History of the Foundation
Foundation are established for varying reasons. Financial or legal considerations, tax advantages, inheritance laws, or more personal, family related questions can play an important role. All Foundations have one thing in common, however; throughout their existence they remain associated with the name of personality whose ideas the foundation is to promote.
The Eduard Rhein Foundation is an exception in that its founder sought no financial advantages. “Money from my personal fortune, not from funds set aside to avoid their taxation” said the founder when he created the Foundation in Hamburg in 1976 with the initial assets of 2 million German marks.
Origins – Impulses Leading to the Foundation
The idea of establishing a foundation had first to come to Eduard Rhein considerably earlier. During his time as editor in chief of “Hörzu!” he had already initiated a popular science page on which he explained the most interesting current developments in radio an television technology.
After his retirement from Springer Publishing House in 1965 he considered how he might continue to act as a catalyst accelerating developments oft common interest to industry and consumers. He recognized the possibilities a foundation would offer him to promote his idea, but it was not until years later that the time had come to take action.
In 1975 Eduard Rhein was at the Radio and Television Exhibition in Berlin, where he saw a prototype of a 1250-line display, movie-picture quality on a television screen. The experimental model, from Japan, had not been designed with television in mind: it was intended for use in display pictures in the medical field. Since Professor Schröter of Telefunken had already pointed out ten years before that doubling the number of lines on a television screen would generate film quality color pictures, the idea was no even new.
But Eduard Rhein was delighted with its realization and seized upon it for television, immediately combining it with a second one; who can come up with the first flat television set? Remove the back panel of a television cabinet, and it becomes obvious how much air the consumer buys. The depth of the set is determined by the dimensions of the picture tube – the actual receiver only makes up a small percentage of the total volume of the cabinet.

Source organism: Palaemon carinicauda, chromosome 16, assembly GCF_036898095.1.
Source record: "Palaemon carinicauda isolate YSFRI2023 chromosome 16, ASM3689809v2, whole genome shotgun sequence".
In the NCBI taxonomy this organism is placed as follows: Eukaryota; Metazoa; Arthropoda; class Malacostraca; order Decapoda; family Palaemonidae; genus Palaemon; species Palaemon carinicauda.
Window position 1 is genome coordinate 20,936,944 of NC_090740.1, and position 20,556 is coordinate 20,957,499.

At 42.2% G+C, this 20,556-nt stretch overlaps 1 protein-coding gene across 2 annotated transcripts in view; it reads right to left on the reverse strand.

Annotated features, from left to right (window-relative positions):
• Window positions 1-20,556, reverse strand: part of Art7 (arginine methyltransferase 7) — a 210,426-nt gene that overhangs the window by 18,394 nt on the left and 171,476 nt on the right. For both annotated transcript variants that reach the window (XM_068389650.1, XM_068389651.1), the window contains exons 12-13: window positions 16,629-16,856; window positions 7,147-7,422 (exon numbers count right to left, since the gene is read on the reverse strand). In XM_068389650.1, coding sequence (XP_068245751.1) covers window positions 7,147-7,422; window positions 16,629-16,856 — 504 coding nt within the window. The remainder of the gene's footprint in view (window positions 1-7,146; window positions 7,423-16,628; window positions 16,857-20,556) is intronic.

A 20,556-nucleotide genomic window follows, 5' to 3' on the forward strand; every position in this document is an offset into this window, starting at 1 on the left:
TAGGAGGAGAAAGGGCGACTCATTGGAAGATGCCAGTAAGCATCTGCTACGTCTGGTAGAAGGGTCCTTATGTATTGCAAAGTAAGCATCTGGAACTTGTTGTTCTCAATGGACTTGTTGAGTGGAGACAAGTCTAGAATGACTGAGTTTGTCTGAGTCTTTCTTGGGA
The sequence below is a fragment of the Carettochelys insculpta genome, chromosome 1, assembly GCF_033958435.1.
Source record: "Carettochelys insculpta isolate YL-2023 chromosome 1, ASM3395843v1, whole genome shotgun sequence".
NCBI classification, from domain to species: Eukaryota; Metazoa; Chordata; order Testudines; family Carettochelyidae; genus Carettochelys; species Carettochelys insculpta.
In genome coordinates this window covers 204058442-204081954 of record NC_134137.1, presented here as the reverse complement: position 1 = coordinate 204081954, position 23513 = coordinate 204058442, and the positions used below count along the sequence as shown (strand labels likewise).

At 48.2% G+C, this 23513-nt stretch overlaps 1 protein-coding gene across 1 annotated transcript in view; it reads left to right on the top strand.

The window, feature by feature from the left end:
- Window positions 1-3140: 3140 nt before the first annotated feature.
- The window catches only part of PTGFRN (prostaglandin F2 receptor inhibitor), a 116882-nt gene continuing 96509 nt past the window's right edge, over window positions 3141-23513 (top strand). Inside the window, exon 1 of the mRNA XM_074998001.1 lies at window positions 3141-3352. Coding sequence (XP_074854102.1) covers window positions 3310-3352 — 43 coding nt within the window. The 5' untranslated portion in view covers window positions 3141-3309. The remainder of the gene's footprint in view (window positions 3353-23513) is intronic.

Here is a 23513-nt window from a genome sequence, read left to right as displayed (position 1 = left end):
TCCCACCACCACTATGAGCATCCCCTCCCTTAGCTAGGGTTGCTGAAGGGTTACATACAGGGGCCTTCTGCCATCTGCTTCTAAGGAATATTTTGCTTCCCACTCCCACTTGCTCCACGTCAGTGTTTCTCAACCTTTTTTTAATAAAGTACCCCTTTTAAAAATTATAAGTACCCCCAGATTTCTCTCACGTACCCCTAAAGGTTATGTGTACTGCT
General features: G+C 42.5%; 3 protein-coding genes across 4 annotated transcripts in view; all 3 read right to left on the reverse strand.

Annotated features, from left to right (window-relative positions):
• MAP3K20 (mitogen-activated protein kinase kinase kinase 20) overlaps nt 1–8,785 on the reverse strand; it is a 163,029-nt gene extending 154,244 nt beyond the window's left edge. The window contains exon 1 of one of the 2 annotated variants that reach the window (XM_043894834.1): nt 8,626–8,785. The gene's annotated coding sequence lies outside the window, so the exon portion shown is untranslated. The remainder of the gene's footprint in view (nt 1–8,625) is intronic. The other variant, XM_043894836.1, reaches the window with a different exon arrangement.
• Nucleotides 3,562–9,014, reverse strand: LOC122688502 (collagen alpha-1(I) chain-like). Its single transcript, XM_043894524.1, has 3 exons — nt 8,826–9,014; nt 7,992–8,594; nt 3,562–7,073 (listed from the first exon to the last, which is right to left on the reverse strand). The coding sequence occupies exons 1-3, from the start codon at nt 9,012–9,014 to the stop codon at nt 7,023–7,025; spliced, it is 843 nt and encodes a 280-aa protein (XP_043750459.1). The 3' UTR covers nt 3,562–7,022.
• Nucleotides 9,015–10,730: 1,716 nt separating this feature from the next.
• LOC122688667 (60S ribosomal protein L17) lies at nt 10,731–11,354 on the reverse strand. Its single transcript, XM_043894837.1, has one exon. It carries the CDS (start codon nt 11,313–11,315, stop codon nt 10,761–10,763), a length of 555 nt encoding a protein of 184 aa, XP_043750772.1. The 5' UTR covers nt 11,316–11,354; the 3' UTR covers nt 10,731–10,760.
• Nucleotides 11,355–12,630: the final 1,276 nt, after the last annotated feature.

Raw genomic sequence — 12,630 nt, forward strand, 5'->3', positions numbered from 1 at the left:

Creation of the Foundation in 1976
The flat television set, ideally one to be hung on the wall like a picture, was Eduard Rhein´s second dream. And the foundation established in 1976 was the instrument through which he hoped to realize both his dreams.
Professor Bruch First Chairman of the Advisory Committee
The final incentive came from a chance meeting between Eduard Rhein and Professor Walter Bruch in New York. At the time, Bruch was head of research and development in the Telefunken basic research laboratory; he was also the father of the German color television standard PAL. Rhein persuaded Bruch to become committee chairman in the foundation he was planning. Further time passed while the members of the Advisory Committee were being selected, experts whose responsibility it would be to aid in choosing future award winners. But finally the Statutes of the Foundation had been drawn up, and the control board for foundations in the Free and Hanseatic City of Hamburg gave the go-ahead; the experts had been appointed to the Advisory Committee an began their work.
An Idea Takes Shape – Major Goal: Television of Better Quality
The original articles of the Foundation are rather modest, but legal in tone. For example the Statutes read:
“The Eduard Rhein Award will be conferred yearly for outstanding achievements in the area of audio-visual media. The basic purpose of the Eduard Rhein Award is to promote important work leading to improvement in the quality of audio-visual technology or to its expansion for the benefit of the viewer.”
And so that there should be no doubt as to the objectives of the founder. the passage continued:
In particular. this encompasses
theoretical and/or concrete achievements which lead to advances towards high definition television and which are, at th same time, compatible with existing systems,
theoretical or experimental results in research towards the development of a flat television.
Award: 250,000 DM
In the beginning, the amount set aside for the Eduard Rhein Award was DM 250,000 yearly. This sum could either be granted for a single achievement or divided into several awards of varying sizes.
Only Individuals as Award Winners
Since money always attracts charlatans, the Statutes also determined that “nominees for the award can only be suggested by recognized experts or organizations or institutions actively doing research in the areas for which the award is granted.” And so that anonymous institutions could not secure the grants for themselves, a further stipulation read, “The award may only be granted to individuals.”